As anticipated, we had our minds officially blown at Jack and the Beanstalk OneOfUs (Mat Fraser and Julie Atlas Muz)’s transplantation of English panto to Abrons Arts Center last night. And (I make no apology for saying this), attendance is MANDATORY! If you call yourself a theatre, burlesque, vaudeville or circus artist, and you had the opportunity to see this, and didn’t, I’m going to have to write you off as not knowing Jack Shit about your craft going forward (unless you’ve been to the panto on its home turf). Nothing will sound so lame to me as “Yeah, I wanted to, but I dunno, I just never made it over there.” This is a life changing kind of thing. It DEFINITELY was one for the throngs of kids who attended last night — those kids were galvanized — but it ought to affect any performer who knows how to watch and learn just as much.
When I was working on my feature about the show a couple of weeks ago, the first person I talked to was Linda Martini, and I said, “This’ll be the first time I’ve seen you perform in a character other than Dirty Martini” and she said “No, I’m pretty much Dirty Martini in this.” And, you know what? She IS. I don’t mean she strips. The farthest thing from it. She’s Mary the Fairy and covered in sequins and a crown, but the glamour of it, and the commitment to it, and the directness of it, and the beauty of it, are all the same skills she brings to burlesque. She, and the whole cast here, put themselves on the line in such an open way, it’s the most vulnerable and brave thing in the world. I’d seen Melody Jane and Matt Roper show this side of themselves in I’ll Say She Is so I had an inkling how they’d be (and they were both inspirational to me in this show), but all the burlesque people (Nina La Voix, Miss Ekaterina and Poison Ivory) brought this quality, as did comedians from the queer scene David Ilku and Michael Lynch. As the Pantomime Dame, Dame Delancey, the latter was riotously funny — a sort of cross between Faye Dunaway and Little Richard (special kudos to costume designer David Quinn — there must be 100 costumes in this show, many of them jaw dropping).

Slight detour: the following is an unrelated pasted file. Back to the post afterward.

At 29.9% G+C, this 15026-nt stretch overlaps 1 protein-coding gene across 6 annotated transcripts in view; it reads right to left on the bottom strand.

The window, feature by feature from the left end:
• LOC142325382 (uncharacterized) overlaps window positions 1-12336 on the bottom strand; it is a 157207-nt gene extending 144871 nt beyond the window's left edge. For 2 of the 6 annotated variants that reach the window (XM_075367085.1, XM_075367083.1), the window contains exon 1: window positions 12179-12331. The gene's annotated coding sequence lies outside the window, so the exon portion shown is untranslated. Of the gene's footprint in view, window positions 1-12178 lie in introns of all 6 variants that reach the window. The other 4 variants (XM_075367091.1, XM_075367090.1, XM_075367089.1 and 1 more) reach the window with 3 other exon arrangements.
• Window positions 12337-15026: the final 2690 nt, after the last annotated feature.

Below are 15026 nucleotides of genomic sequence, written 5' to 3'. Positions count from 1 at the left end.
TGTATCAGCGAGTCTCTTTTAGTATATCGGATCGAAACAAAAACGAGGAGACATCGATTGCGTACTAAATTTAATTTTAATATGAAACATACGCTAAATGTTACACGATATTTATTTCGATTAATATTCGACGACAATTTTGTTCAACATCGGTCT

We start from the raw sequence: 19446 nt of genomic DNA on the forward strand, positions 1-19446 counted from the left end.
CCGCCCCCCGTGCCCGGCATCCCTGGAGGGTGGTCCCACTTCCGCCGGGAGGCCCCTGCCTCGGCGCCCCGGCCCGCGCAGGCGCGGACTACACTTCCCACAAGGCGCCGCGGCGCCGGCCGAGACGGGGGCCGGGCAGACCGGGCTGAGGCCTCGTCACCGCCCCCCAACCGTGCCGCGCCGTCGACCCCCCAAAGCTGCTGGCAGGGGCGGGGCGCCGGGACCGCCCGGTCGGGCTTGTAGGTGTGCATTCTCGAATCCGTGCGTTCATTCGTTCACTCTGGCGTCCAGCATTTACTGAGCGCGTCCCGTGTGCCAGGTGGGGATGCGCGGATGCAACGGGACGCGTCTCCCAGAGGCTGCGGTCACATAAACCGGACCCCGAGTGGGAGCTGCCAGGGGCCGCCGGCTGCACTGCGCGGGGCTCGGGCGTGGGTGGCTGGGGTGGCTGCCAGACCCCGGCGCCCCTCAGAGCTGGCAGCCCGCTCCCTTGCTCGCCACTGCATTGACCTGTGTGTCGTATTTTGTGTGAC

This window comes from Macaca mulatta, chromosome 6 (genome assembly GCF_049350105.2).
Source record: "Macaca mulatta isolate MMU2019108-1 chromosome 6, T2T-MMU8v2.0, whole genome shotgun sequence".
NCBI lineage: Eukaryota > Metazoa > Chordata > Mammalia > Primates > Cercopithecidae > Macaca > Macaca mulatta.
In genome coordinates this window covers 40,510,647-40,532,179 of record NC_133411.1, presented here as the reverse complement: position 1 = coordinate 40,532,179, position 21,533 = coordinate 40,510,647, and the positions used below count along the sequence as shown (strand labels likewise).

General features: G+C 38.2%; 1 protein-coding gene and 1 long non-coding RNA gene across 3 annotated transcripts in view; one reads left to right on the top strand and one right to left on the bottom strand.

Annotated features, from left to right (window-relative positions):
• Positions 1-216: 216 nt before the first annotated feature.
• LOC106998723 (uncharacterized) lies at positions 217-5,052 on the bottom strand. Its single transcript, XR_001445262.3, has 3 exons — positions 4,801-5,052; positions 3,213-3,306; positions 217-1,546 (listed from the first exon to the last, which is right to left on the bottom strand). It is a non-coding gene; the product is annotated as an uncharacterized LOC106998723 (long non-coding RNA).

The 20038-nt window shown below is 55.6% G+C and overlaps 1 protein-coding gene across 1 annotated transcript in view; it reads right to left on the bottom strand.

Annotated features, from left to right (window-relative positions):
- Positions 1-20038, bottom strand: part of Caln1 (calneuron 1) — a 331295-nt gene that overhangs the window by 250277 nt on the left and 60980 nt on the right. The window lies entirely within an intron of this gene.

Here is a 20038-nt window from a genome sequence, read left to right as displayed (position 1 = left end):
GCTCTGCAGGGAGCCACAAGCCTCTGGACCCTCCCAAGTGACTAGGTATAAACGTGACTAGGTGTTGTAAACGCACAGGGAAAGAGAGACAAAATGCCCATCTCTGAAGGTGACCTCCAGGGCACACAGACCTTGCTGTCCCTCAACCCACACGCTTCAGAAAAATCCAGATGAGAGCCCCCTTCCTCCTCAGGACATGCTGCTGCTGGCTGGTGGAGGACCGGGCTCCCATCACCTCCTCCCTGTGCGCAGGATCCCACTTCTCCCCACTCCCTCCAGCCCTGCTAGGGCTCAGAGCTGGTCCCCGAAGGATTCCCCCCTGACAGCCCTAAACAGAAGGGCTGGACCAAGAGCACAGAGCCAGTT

While we’re on the subject of design, Basil Twist’s Giant was one of the best things that has ever happened to me in a theatre. I don’t want to be a spoiler, I wasn’t expecting it at all, and it completely blew my mind. I predict that word of mouth among children on this element alone will be terrific. What else did I love? It has ghosts! It has talented performing kids (the traditional Babe Chorus). It has songs and dances (because I’m a crotchedy old dinosaur, my favorite number was Dirty Martini singing “Both Sides, Now”). And I was particularly impressed to read in the program that the guy who plays the villain Dastardly Dick, one “Hawthorn Albatross III” is a newcomer (this is his first show), for he not only holds his own with the veterans but must maintain his composure even as nearly every line he speaks is drowned out by the boos and hisses of hundreds of audience members. (Not because the actor is bad but because the character is evil, and audience participation is highly encouraged — something else the form has in common with burlesque).
Most impressive to me was the way Fraser and Muz fused all these elements together: it’s a traditional panto, but adapted for the Lower East Side, with a highly diverse cast and many local references, AND is a progressive, topical allegory (the villainous Giant is named “Rump” and the community bands together to thwart his bloodsucking campaign to enrich himself on the backs of poor people). At any rate, this show isn’t just for kids, although families made up 99% of the audience last night. Like I say, theatre, burlesque, vaudeville, clown professionals need to go to see how it’s done. Not just how panto is done — how IT is done. Go and get reconnected with why you do this in the first place.
Get tickets here — whilst you can!